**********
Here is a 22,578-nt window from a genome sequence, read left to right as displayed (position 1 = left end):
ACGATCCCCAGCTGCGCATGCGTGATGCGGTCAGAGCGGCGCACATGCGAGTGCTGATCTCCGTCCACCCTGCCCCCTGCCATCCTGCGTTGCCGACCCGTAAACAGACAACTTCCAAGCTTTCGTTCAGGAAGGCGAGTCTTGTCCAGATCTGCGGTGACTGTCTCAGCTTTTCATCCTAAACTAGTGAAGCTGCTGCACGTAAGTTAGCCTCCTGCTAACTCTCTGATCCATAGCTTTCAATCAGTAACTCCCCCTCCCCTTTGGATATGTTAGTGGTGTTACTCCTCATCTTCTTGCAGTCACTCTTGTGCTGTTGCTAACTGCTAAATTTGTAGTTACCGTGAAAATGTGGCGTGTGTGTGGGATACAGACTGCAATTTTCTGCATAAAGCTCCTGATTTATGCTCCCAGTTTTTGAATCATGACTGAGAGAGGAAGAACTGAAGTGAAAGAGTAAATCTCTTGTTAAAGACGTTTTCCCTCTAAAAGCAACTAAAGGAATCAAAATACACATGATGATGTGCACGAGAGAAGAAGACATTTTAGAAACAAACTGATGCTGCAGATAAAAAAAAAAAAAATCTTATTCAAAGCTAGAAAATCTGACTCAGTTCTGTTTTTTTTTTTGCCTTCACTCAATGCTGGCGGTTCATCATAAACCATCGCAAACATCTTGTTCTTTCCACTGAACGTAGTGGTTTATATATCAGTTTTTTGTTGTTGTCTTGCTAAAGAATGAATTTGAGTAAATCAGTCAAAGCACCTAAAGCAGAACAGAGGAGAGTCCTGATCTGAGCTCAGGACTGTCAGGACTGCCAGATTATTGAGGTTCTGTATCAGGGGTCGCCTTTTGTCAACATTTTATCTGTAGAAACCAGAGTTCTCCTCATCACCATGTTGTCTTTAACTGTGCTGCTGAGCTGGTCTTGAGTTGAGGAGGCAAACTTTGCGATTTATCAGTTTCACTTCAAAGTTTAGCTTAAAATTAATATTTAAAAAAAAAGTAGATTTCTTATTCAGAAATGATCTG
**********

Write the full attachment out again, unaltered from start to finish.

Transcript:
Here is a 22,578-nt window from a genome sequence, read left to right as displayed (position 1 = left end):
ACGATCCCCAGCTGCGCATGCGTGATGCGGTCAGAGCGGCGCACATGCGAGTGCTGATCTCCGTCCACCCTGCCCCCTGCCATCCTGCGTTGCCGACCCGTAAACAGACAACTTCCAAGCTTTCGTTCAGGAAGGCGAGTCTTGTCCAGATCTGCGGTGACTGTCTCAGCTTTTCATCCTAAACTAGTGAAGCTGCTGCACGTAAGTTAGCCTCCTGCTAACTCTCTGATCCATAGCTTTCAATCAGTAACTCCCCCTCCCCTTTGGATATGTTAGTGGTGTTACTCCTCATCTTCTTGCAGTCACTCTTGTGCTGTTGCTAACTGCTAAATTTGTAGTTACCGTGAAAATGTGGCGTGTGTGTGGGATACAGACTGCAATTTTCTGCATAAAGCTCCTGATTTATGCTCCCAGTTTTTGAATCATGACTGAGAGAGGAAGAACTGAAGTGAAAGAGTAAATCTCTTGTTAAAGACGTTTTCCCTCTAAAAGCAACTAAAGGAATCAAAATACACATGATGATGTGCACGAGAGAAGAAGACATTTTAGAAACAAACTGATGCTGCAGATAAAAAAAAAAAAAATCTTATTCAAAGCTAGAAAATCTGACTCAGTTCTGTTTTTTTTTTTGCCTTCACTCAATGCTGGCGGTTCATCATAAACCATCGCAAACATCTTGTTCTTTCCACTGAACGTAGTGGTTTATATATCAGTTTTTTGTTGTTGTCTTGCTAAAGAATGAATTTGAGTAAATCAGTCAAAGCACCTAAAGCAGAACAGAGGAGAGTCCTGATCTGAGCTCAGGACTGTCAGGACTGCCAGATTATTGAGGTTCTGTATCAGGGGTCGCCTTTTGTCAACATTTTATCTGTAGAAACCAGAGTTCTCCTCATCACCATGTTGTCTTTAACTGTGCTGCTGAGCTGGTCTTGAGTTGAGGAGGCAAACTTTGCGATTTATCAGTTTCACTTCAAAGTTTAGCTTAAAATTAATATTTAAAAAAAAAGTAGATTTCTTATTCAGAAATGATCTG